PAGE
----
Untangling Alphabet Soup: The ABCs of FP&A

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Chances are you do a decent amount of planning for your business. There’s also a good chance that you perform analysis on things like sales volume, revenue, profits and other key business and financial metrics.

But did you know that there’s a formal business exercise called financial planning and analysis, or FP&A for short? And this exercise isn’t limited to big corporations and Fortune 500 companies. Practically any sized business in any industry can benefit from the discipline of performing FP&A.

Going Beyond Standard Accounting

Financial planning and analysis sightedness several steps beyond standard accounting by approaching your company’s financial operations from a big-picture perspective. This all-encompassing overview of your business’ finances includes not just general bookkeeping, bill payments and receivables collection, but also budgeting, forecasting and management reporting. Other components of FP&A usually include:

  • Financial, results and data analysis;
  • Analysis of operational and financial trends; and
  • Long-term financial and strategic planning.

One of the biggest differences between standard accounting and FP&A is the latter’s emphasis on looking forward and planning ahead instead of looking backward and measuring what’s already happened. A wide range of different financial tools are used to perform FP&A, including budgeting, forecasting and planning software and enterprise resource planning (ERP) platforms.

FP&A and KPIs

A key component of FP&A is the identification, measurement and monitoring of key metrics that are crucial to your company’s success. These metrics are sometimes referred to as key performance indicators, or KPIs.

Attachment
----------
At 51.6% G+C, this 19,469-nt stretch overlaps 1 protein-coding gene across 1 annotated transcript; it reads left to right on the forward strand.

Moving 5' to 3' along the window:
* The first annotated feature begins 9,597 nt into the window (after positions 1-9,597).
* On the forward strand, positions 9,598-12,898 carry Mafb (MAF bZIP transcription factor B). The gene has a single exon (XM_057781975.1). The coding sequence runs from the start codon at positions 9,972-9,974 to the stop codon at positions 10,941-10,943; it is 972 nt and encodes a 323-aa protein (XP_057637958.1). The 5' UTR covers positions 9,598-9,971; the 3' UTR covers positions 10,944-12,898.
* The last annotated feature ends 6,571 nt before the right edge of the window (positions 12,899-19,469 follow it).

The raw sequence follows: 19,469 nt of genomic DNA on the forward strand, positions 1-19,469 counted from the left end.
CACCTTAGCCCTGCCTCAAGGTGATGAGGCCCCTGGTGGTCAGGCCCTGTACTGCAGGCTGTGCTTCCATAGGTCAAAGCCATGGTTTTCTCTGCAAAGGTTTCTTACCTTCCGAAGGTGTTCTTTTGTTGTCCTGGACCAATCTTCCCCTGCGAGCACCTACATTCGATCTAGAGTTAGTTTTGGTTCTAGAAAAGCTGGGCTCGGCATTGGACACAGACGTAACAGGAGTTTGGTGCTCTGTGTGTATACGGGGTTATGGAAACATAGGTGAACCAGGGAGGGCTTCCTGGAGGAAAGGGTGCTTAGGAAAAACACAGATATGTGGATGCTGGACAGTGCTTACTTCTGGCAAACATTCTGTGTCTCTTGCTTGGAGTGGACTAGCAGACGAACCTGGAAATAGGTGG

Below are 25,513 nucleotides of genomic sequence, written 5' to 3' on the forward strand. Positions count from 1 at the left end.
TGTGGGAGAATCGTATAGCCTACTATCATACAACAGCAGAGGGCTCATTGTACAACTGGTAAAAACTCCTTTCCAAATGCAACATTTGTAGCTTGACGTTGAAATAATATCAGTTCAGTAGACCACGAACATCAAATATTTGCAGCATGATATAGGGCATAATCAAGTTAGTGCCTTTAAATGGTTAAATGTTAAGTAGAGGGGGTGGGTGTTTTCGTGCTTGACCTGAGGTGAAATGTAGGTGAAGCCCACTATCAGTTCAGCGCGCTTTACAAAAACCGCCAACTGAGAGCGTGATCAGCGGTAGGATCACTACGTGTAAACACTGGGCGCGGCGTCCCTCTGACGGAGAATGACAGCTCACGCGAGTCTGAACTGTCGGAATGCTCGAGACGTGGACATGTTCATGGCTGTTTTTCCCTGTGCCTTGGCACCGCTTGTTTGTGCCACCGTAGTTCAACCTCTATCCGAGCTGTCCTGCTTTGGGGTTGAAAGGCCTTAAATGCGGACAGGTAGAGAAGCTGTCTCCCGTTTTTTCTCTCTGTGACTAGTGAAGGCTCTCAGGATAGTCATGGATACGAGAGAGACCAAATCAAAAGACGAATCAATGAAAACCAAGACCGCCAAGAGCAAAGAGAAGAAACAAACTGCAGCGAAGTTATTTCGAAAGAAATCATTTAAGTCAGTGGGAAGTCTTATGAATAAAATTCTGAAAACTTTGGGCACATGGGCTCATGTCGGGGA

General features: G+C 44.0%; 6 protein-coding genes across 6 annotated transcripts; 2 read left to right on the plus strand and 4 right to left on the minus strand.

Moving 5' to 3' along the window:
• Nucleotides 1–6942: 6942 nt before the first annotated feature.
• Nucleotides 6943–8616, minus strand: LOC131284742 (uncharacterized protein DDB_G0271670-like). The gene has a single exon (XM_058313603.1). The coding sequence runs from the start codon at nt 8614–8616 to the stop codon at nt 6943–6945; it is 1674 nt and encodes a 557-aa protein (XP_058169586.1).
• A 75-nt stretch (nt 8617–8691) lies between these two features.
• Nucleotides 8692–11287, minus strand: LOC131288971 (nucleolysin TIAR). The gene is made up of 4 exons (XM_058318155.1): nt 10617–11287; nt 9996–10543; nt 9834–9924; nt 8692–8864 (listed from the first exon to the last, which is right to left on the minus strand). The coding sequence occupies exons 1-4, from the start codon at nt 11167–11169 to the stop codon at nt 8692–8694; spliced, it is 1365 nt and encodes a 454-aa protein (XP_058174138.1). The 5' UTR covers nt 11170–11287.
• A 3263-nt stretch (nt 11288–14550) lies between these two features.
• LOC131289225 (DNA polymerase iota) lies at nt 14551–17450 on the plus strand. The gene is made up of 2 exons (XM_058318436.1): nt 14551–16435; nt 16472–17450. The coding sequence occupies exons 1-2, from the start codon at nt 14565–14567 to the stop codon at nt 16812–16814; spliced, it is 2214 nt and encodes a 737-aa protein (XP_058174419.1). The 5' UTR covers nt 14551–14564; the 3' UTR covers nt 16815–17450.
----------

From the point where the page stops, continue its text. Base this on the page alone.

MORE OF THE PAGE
KPIs can be used to measure practically any activity your company performs. They are most commonly used in the financial area to monitor and track such metrics as the inventory turnover rate, accounts receivable and accounts payable days, days sales outstanding (DSO) and the debt-to-equity and debt-to-net-worth ratios.

Viewed in isolation, KPIs have little value — they need to be compared to something else to reveal anything insightful. For example, you can benchmark your KPIs to previous time periods (such as last quarter or last year) to see how your performance is improving (or not) over time. Or you can benchmark your KPIs to other businesses in your industry to see how you stack up against the competition.

Shifting From a Short-Term to a Long-Term Focus

One of the biggest benefits of FP&A is that it can force you and your managers to shift your focus from achieving short-term results to laying a foundation for long-term success. Other benefits you could reap by performing FP&A include the following:

  1. Access to better data for decision making, which can lessen the tendency to make decisions based on “gut feelings” due to the absence of hard data.
  2. A sharper focus on strategic goals that will add long-term value to the business, as opposed to short-term results that may prove to be temporary.
  3. More accurate budgets and forecasts, which can improve cash flow and reduce the need to borrow money or raise investment capital.
  4. A better handle on the true financial and operational condition of your company.

Need Some Help?

Let us know if you have more questions about financial planning and analysis or need help performing FP&A. Judd Financial helps companies like yours reap the benefits of FP&A.